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South Africa—Green tree pythons coil when comfortable. Though this snake is a pet in Pretoria, the species is native to northern Australia and New Guinea. In the wild its coloration lends cover for a life spent mostly in trees.
Photo by Martin Harvey, Corbis
India—Children of the many snake charmers in the village of Padmakesharpur are no strangers to cobras. Early encounters with defanged or devenomed snakes help the babies grow up fearless.
Photo by Adrian Fisk, Digital Railroad
Mozambique Spitting Cobra
The Mozambique spitting cobra can eject venom up to 8 feet (2.4 meters) away. It spits from any position, raised or on the ground, and often goes for the eyes. Untreated, its venom can cause blindness. Considered the most dangerous snake after the mamba, the spitting cobra sometimes feigns death to avoid molestation.
Photograph by Beverly Joubert
Named for the color of the inside of its mouth, the black mamba strikes repeatedly with venomous fangs. Widely considered the world’s deadliest snake, it continues to take human life in its native habitats in southern and eastern Africa, despite the development of antivenin. A resident of rocky hills and grasslands, the black mamba is also among the fastest snakes in the world, moving at up to 12.5 miles (20 kilometers) per hour.
Photograph by Tim Laman
While some snakes spend the winter gathered in dens, they disperse widely the rest of the year, making it difficult to find food or mates. To survive, snakes have evolved the forked tongue. They use it to collect scent molecules, which they process within special organs, to discern whether they are nearing a food item or a deadly foe. Male snakes can also judge whether a female snake is of the same species, how ready she is to mate, and—from the intensity of the scents on each fork—in which direction she is moving.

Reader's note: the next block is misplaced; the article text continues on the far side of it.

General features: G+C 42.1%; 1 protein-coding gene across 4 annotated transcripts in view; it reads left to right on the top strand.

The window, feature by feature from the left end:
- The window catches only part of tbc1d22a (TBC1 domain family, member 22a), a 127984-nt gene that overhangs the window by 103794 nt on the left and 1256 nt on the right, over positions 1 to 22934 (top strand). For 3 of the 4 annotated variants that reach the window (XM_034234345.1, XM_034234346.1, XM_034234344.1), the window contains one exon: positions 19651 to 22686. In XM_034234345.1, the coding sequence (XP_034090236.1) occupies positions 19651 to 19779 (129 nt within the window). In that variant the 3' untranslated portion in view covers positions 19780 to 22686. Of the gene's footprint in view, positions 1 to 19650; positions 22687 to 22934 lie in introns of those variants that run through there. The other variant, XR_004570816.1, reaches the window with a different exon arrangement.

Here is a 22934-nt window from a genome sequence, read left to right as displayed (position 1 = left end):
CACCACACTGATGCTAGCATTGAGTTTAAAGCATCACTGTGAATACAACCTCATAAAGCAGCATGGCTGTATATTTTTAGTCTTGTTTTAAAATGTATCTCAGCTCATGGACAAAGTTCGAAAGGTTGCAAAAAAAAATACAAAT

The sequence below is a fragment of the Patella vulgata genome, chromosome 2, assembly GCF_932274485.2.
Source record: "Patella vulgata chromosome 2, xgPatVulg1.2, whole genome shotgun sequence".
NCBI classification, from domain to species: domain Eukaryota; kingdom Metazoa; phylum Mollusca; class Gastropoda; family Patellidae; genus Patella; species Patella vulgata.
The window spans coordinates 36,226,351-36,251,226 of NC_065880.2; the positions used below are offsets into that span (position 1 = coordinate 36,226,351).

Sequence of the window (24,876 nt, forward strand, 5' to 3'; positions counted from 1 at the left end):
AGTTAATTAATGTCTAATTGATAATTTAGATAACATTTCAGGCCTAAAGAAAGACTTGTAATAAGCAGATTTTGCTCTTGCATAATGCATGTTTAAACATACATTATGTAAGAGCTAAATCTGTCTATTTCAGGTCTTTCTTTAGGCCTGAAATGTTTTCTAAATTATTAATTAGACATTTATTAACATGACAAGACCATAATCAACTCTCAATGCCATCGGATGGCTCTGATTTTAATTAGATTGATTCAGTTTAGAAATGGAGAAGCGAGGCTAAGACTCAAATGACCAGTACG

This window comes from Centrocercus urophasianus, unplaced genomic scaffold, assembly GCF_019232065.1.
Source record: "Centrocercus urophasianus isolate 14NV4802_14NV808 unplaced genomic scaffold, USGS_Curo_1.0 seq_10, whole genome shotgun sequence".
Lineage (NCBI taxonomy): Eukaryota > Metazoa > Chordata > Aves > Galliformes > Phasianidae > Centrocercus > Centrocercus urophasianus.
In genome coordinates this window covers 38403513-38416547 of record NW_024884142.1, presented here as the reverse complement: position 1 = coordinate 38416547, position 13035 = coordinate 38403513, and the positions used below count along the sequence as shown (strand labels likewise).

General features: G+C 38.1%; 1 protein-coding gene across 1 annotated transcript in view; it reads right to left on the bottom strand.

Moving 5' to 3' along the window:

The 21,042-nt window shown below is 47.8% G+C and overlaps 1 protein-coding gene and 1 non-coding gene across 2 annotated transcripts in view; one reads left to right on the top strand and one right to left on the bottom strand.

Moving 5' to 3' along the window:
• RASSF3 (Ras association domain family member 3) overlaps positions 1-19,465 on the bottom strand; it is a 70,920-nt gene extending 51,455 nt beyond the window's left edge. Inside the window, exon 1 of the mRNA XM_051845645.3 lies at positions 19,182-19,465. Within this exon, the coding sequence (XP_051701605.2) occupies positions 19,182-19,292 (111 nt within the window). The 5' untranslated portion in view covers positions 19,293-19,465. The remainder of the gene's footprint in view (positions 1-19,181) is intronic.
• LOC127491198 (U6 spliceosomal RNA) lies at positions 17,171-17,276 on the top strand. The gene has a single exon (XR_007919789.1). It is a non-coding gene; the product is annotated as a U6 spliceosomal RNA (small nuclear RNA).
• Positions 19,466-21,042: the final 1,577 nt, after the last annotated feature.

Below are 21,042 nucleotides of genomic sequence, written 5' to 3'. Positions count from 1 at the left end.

Snake Emerging From Egg
Photograph by Mike Guzman
A green tree python, native to the rain forests of New Guinea and northeastern Australia, emerges from its shell. Most newborn snakes, which must free themselves from tough, leathery eggs, come armed with a single egg tooth, located on their head or snout. The egg tooth is used to tear through the shell and is discarded when the snake first sheds its skin. Thirty percent of snakes, however, give birth to live young. Egg-laying snakes usually live in warmer climates, which helps incubate their eggs.
Photograph by Claus Meyer/Minden Pictures
Awkward on land but agile in water, the anaconda lives in the swamps and tropical rain forests of South America. This green anaconda is the largest of several varieties; in fact, it is the largest snake in the world by weight, capable of reaching 550 pounds (250 kilograms) and measuring 12 inches (30 centimeters) in diameter. With flexible jaws and muscular bodies, these nonvenomous constrictors squeeze their prey to death and swallow it whole—whether it’s a bird, a wild pig, or a jaguar.
Photograph by Mattias Klum
King cobras avoid humans, but when cornered they can deliver enough venom in their bite to kill 20 people. They can also move forward while looking a 6-foot-tall (1.8-meter-tall) person in the eye, a third of their body raised up off the ground. Found in India, southern China, and Southeast Asia, king cobras are the only snakes in the world to build nests for their eggs.
Photographer: Robin Moore
A blue viper from the Sierra Caral of Guatemala
Green Mambas in the jungle forest
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